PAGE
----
The Australian Marine Conservation Society (AMCS) has welcomed the Western Australia Government’s announcement to ban single-use plastics by 2023 – laws critical to stemming the flow of lethal plastic into our oceans and waterways.
The McGowan Government’s Plan for Plastics was announced Sunday, and will be rolled out in two stages.
In the first stage (2020 to 2023), the state will ban plastic plates, cutlery, stirrers, straws, thick plastic bags, polystyrene food containers, and helium balloon releases.
In the second stage (2024-2026), the state will ban single-use plastic barrier/produce bags, microbeads, polystyrene packaging, cotton buds with plastic shafts and oxo-degradable plastics.
All together, the full list of banned items is the most ambitious in the country, including items such as heavyweight plastic bags, microbeads, and produce bags that have not yet been included in South Australia or Queensland’s bans.
Shane Cucow, plastics spokesperson for the AMCS, encouraged all other states to match WA’s ambition.
“WA is about to take first place in the fight against plastic, with the McGowan Government’s plan to ban killer plastics,” Mr Cucow said.
“WA’s dolphins, whales and seabirds are soon to have safer seas.
“In particular, we know that soft plastics like shopping bags and produce bags are some of the most lethal to ocean wildlife, entangling and drowning small creatures or causing life-threatening blockages when eaten.”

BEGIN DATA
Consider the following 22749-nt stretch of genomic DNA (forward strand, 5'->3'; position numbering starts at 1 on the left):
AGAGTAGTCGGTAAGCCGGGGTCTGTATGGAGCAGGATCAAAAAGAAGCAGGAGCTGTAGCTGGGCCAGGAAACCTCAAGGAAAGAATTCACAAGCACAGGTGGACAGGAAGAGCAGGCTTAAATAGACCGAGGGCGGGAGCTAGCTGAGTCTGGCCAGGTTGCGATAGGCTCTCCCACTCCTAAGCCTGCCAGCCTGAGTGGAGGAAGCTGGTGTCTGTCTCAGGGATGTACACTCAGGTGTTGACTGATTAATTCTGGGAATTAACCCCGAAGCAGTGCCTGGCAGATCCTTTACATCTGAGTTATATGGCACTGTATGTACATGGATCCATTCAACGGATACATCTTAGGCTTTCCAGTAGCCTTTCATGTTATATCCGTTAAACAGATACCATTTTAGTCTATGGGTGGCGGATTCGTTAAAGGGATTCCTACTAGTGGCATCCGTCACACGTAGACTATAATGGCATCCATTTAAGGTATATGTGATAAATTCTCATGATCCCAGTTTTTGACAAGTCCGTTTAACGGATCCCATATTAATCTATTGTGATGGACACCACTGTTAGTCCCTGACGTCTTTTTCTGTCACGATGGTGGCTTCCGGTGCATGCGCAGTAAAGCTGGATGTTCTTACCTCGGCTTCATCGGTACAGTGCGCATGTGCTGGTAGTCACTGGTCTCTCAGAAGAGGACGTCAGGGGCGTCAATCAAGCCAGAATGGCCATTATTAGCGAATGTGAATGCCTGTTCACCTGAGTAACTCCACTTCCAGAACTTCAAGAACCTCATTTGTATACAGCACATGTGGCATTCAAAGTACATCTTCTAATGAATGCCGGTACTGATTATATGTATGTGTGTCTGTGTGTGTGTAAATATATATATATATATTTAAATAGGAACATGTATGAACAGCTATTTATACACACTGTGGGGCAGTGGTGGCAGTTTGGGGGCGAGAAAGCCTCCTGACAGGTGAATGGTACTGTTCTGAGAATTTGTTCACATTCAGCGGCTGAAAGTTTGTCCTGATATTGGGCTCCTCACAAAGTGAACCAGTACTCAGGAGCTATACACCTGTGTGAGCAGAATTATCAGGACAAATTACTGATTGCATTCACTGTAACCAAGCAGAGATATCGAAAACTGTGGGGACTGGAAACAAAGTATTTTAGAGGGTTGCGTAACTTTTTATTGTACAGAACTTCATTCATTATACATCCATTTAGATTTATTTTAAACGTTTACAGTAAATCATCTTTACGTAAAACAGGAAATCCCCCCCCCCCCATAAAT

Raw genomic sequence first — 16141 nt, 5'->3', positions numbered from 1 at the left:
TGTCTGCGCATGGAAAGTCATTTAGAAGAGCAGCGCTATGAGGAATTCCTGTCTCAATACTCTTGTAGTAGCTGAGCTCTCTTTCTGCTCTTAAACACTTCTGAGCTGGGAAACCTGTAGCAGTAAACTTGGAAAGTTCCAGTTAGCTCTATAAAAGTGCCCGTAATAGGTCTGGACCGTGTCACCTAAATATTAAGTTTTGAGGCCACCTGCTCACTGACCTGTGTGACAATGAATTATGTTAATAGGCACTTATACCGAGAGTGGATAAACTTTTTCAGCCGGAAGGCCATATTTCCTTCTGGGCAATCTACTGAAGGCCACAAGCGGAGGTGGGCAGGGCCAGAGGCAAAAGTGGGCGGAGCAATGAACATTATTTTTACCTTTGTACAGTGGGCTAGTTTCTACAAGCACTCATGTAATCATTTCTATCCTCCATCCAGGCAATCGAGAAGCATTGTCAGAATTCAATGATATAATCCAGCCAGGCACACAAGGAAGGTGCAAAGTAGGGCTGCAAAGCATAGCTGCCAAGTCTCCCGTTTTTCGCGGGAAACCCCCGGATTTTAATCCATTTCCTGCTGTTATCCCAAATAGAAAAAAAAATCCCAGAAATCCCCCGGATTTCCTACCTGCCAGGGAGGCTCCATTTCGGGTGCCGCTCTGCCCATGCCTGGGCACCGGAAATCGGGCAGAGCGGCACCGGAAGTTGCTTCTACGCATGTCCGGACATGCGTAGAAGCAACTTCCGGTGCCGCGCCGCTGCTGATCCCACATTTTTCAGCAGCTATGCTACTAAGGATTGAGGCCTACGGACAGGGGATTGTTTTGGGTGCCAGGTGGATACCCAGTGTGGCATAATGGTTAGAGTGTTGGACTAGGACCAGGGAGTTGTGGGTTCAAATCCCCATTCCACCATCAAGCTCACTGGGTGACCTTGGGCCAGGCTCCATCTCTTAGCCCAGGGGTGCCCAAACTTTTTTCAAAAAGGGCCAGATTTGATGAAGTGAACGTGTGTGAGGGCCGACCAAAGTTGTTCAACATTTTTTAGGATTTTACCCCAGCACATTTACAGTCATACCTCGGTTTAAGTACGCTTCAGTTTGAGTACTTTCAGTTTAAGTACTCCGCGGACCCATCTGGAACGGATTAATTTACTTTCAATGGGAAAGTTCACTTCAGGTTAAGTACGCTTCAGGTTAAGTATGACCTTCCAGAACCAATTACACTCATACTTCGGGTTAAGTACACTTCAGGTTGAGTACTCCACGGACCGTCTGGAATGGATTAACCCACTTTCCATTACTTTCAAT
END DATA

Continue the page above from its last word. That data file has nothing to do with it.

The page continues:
Despite celebrating the proposed ban, Mr Cucow said the timeline needed to be accelerated to reflect the urgency of the crisis.
“Every day we wait thousands of ocean animals die, killed by the plastic trash filling up our oceans globally,” he said.
“With plastic waste increasing rapidly, it has never been more urgent to act. We urge the WA Government to start banning stage one plastics by the end of 2021.”
WA will join SA, Queensland and the ACT as the only jurisdictions banning single-use plastics beyond plastic bags.
SA passed laws to ban single-use plastics in September, commencing early 2021. Queensland and the ACT have draft laws currently being considered in their parliaments.
WA also introduced its Containers for Change scheme in October which allows Western Australians to claim a 10 cent refund when they return eligible beverage containers to designated refund points.
Mr Cucow said all States and Territories needed to join WA and increase their ambition.
“We call on New South Wales, Victoria, Tasmania and the Northern Territory to step up to the plate with single-use plastics bans.
“Our oceans know no borders. Victoria’s plastic problem is SA’s plastic problem too. It’s time for all states to join the national effort and eliminate these killer plastic products.
“With safe, earth friendly alternatives available it’s time to ban single-use plastics across all of Australia.”